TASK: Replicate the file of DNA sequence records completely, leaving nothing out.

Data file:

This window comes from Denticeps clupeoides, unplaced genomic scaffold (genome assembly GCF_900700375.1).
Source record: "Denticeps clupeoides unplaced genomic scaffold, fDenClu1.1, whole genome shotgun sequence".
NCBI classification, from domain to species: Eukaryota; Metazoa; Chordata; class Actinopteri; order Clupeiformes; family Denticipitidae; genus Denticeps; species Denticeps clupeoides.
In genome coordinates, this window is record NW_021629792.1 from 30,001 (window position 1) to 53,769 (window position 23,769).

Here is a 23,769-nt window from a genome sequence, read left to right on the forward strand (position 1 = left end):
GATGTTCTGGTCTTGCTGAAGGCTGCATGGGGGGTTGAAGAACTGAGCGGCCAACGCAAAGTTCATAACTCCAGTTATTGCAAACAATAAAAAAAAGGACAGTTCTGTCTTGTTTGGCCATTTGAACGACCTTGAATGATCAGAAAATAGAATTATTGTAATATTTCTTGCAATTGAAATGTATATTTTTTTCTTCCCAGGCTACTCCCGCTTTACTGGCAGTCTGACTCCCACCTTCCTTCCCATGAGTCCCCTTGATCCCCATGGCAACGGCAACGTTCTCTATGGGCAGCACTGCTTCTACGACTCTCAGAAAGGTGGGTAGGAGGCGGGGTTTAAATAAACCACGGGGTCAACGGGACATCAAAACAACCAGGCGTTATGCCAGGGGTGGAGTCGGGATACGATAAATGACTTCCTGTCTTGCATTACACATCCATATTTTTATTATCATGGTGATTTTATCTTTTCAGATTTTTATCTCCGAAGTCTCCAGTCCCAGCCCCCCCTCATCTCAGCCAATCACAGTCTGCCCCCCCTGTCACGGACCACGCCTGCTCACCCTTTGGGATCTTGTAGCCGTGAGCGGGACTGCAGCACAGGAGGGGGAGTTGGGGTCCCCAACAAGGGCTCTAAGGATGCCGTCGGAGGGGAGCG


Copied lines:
This window comes from Denticeps clupeoides, unplaced genomic scaffold (genome assembly GCF_900700375.1).
Source record: "Denticeps clupeoides unplaced genomic scaffold, fDenClu1.1, whole genome shotgun sequence".
NCBI classification, from domain to species: Eukaryota; Metazoa; Chordata; class Actinopteri; order Clupeiformes; family Denticipitidae; genus Denticeps; species Denticeps clupeoides.
In genome coordinates, this window is record NW_021629792.1 from 30,001 (window position 1) to 53,769 (window position 23,769).

Here is a 23,769-nt window from a genome sequence, read left to right on the forward strand (position 1 = left end):
GATGTTCTGGTCTTGCTGAAGGCTGCATGGGGGGTTGAAGAACTGAGCGGCCAACGCAAAGTTCATAACTCCAGTTATTGCAAACAATAAAAAAAAGGACAGTTCTGTCTTGTTTGGCCATTTGAACGACCTTGAATGATCAGAAAATAGAATTATTGTAATATTTCTTGCAATTGAAATGTATATTTTTTTCTTCCCAGGCTACTCCCGCTTTACTGGCAGTCTGACTCCCACCTTCCTTCCCATGAGTCCCCTTGATCCCCATGGCAACGGCAACGTTCTCTATGGGCAGCACTGCTTCTACGACTCTCAGAAAGGTGGGTAGGAGGCGGGGTTTAAATAAACCACGGGGTCAACGGGACATCAAAACAACCAGGCGTTATGCCAGGGGTGGAGTCGGGATACGATAAATGACTTCCTGTCTTGCATTACACATCCATATTTTTATTATCATGGTGATTTTATCTTTTCAGATTTTTATCTCCGAAGTCTCCAGTCCCAGCCCCCCCTCATCTCAGCCAATCACAGTCTGCCCCCCCTGTCACGGACCACGCCTGCTCACCCTTTGGGATCTTGTAGCCGTGAGCGGGACTGCAGCACAGGAGGGGGAGTTGGGGTCCCCAACAAGGGCTCTAAGGATGCCGTCGGAGGGGAGCG